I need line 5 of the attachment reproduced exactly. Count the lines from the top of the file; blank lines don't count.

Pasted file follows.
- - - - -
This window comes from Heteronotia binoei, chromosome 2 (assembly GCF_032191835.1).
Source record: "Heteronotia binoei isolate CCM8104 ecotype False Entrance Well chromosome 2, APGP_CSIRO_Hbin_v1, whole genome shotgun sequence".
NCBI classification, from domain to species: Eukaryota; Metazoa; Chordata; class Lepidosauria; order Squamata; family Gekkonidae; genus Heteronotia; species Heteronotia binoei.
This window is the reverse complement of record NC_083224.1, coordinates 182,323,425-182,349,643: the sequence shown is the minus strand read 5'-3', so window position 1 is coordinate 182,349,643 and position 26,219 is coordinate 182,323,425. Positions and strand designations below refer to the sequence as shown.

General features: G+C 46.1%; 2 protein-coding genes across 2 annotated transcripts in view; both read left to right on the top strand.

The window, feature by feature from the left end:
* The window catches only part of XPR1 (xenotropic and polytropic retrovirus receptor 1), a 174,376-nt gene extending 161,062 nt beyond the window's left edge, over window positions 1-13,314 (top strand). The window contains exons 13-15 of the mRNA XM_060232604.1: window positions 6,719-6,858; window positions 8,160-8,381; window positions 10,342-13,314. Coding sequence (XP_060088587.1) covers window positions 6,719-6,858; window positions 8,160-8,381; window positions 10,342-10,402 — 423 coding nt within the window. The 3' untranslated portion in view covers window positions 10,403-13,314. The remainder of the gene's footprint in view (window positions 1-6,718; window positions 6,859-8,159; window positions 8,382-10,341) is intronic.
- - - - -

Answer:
General features: G+C 46.1%; 2 protein-coding genes across 2 annotated transcripts in view; both read left to right on the top strand.